Operating at considerable scales, BYD and GEM can show how to build profitable climate technologies in other countries.
This story first appeared in China Report, MIT Technology Review’s newsletter about technology in China. Sign up to receive it in your inbox every Tuesday.
Living through the epic rainfall that flooded New York City a few weeks ago was nothing if not a reminder of just how urgently we need to tackle the climate crisis.
Fortunately, that was the focus of our ClimateTech summit last week, where my colleagues invited scholars, entrepreneurs, policymakers, and investors to the MIT campus to discuss the technologies that will be vital in combating climate change.
At the event, we also released a brand-new list that we have worked on for months: 15 Climate Tech Companies to Watch. These are the companies from all around the world that we think could have a significant impact on the future of our climate, either by enabling new energy sources like solar and nuclear, making electricity-powered products more versatile and efficient, or revamping the most ordinary goods in our lives, like food and cement.
Among them are two Chinese companies you should know about. One is BYD, the world’s top electric-vehicle maker, which has just produced its 500 millionth EV! The other is GEM, which stands for Green Eco-Manufacture; it makes the supply chain for batteries more environmentally friendly by recycling the minerals in them.
For the list, I dug into these two companies—their histories, key products, and technological advantages, as well as the potential challenges they face. I’ll give you two quick previews in this newsletter, but I highly encourage you to go read more about them and the other 13 companies with the potential to change how we live.
The electric vehicle maker could help decarbonize transportation with an innovative battery that’s safe and efficient.
What it does: BYD’s signature battery product—the Blade Battery—is cheaper, safer, and more durable than its peers. It’s so good that it powers both the carmaker’s own electric vehicles and Tesla’s. The company also stands apart because it handles or makes almost everything in the EV supply chain, from raw minerals to car chips. Its technological and manufacturing advantages make it one of the most competitive providers of EVs that are both reliable and, crucially, affordable.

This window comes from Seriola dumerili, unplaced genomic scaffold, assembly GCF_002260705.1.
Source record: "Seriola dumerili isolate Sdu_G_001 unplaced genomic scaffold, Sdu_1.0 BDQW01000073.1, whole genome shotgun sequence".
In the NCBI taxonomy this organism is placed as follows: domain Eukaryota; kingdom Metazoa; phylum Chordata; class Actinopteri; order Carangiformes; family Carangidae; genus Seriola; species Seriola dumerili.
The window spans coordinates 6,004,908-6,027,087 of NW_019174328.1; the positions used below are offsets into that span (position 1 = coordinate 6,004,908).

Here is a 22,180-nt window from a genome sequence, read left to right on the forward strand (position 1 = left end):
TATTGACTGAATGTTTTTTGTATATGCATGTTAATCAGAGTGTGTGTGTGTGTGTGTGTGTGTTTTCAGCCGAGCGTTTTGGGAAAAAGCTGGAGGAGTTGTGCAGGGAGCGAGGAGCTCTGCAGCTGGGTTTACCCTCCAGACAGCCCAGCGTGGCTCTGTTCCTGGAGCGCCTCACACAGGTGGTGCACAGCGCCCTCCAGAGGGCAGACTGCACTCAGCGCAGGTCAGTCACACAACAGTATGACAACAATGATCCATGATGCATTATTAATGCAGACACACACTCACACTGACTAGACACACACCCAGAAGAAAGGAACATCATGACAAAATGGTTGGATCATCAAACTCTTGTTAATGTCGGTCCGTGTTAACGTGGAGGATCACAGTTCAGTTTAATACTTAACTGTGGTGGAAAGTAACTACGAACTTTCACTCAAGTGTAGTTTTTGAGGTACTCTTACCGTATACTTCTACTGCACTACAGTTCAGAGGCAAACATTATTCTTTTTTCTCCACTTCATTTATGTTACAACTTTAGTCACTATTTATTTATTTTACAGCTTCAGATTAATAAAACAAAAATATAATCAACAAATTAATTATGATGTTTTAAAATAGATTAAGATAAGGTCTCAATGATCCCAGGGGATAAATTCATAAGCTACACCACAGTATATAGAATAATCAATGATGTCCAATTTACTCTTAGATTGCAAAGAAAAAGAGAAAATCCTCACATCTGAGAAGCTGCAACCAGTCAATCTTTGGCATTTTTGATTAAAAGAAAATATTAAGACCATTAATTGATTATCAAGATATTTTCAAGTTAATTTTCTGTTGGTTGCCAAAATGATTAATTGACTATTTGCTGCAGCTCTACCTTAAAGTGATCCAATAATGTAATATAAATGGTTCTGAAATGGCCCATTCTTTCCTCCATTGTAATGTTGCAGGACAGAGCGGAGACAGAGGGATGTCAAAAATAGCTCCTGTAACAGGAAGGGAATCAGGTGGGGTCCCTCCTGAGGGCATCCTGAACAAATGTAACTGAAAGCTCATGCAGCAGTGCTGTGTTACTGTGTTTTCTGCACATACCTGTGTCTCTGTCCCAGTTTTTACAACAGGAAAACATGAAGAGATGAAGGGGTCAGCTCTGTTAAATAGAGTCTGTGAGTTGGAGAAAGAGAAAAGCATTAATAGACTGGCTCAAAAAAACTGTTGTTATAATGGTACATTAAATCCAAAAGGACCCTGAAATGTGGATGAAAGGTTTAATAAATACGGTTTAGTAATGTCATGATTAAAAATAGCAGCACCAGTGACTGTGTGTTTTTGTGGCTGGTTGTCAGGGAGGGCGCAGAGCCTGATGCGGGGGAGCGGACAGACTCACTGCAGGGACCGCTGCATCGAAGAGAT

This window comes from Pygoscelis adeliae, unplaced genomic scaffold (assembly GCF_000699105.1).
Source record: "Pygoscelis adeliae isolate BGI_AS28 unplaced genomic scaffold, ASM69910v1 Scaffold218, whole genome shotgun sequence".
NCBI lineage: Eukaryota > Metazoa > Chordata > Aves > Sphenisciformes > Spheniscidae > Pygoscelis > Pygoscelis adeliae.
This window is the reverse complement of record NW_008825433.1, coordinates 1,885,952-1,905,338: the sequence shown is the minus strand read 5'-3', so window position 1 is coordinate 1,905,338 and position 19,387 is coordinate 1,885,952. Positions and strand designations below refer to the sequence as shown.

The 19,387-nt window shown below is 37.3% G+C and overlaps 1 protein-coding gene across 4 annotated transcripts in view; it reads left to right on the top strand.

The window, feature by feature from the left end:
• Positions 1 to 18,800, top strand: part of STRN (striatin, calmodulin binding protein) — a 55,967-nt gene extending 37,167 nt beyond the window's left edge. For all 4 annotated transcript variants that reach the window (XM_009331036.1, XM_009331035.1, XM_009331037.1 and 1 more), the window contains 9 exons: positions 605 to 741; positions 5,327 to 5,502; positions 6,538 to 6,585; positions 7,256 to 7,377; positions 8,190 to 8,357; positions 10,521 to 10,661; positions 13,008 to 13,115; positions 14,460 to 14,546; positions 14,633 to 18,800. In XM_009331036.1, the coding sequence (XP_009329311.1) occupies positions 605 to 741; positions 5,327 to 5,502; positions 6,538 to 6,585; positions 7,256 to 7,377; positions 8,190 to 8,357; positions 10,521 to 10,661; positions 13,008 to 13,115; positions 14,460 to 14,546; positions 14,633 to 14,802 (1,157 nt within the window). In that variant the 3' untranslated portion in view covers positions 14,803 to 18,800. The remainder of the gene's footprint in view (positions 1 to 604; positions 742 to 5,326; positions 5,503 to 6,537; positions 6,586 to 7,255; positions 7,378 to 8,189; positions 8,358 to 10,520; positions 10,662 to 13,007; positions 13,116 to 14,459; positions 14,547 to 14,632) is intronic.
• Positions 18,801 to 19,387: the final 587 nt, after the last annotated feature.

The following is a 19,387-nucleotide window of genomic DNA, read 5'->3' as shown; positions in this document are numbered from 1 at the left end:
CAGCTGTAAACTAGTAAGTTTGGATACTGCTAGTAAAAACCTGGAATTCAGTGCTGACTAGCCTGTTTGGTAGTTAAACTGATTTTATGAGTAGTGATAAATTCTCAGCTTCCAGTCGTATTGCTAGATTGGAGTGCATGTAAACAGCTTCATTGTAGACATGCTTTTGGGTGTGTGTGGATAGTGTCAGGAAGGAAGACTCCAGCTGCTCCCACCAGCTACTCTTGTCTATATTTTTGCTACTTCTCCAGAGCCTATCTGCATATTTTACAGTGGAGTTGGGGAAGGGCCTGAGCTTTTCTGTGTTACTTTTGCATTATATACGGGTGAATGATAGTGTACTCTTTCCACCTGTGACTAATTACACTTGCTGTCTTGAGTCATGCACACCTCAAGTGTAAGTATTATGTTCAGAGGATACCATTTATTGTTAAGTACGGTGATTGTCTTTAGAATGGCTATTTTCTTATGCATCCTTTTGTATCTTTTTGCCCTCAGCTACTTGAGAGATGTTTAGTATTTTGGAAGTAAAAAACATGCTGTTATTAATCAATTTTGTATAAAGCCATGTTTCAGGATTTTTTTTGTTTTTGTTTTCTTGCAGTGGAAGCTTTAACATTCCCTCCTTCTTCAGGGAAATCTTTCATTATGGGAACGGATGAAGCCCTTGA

Why it’s important: The world needs a lot of different kinds of electrified transportation to replace the demand for fossil fuels, and BYD is making cars, buses, and even trains. The variety and affordability of its products makes transitioning to clean energy more feasible in many regions of the world.
By mining electronic waste and retired EV batteries, GEM makes battery manufacturing more sustainable.
What it does: Every day, tons of electronics and batteries are thrown away in China. GEM collects them and remakes them into new products or extracts the critical minerals from them to use again. A big part of its business in recent years has been recycling thousands of tons of EV batteries, which are either reused in less demanding scenarios like energy storage or crushed and turned into mineral powders that can be made into new batteries.
Why it’s important: EVs might be great for the climate, but their manufacturing process isn’t always. Particularly, the mining process for battery materials is often dangerous to both the environment and the workforce. As a result, efficient recycling of batteries will be vital to making the EV industry more climate friendly.
As my colleague James Temple, our senior editor for energy, wrote in the introductory essay, our list offers a rare optimistic outlook on the future. It’s easy to feel that humanity is doomed when people talk about climate change, because it feels as if politics and inertia are getting in the way of problem solving. But it’s still important to talk about what the solutions could look like.
BYD and GEM in particular offer a peek at a future in which climate solutions are also profitable. BYD made $2.4 billion in profits last year, while GEM—which admittedly operates on a different scale—made $167 million in 2022, a jump of more than 60% from the year before.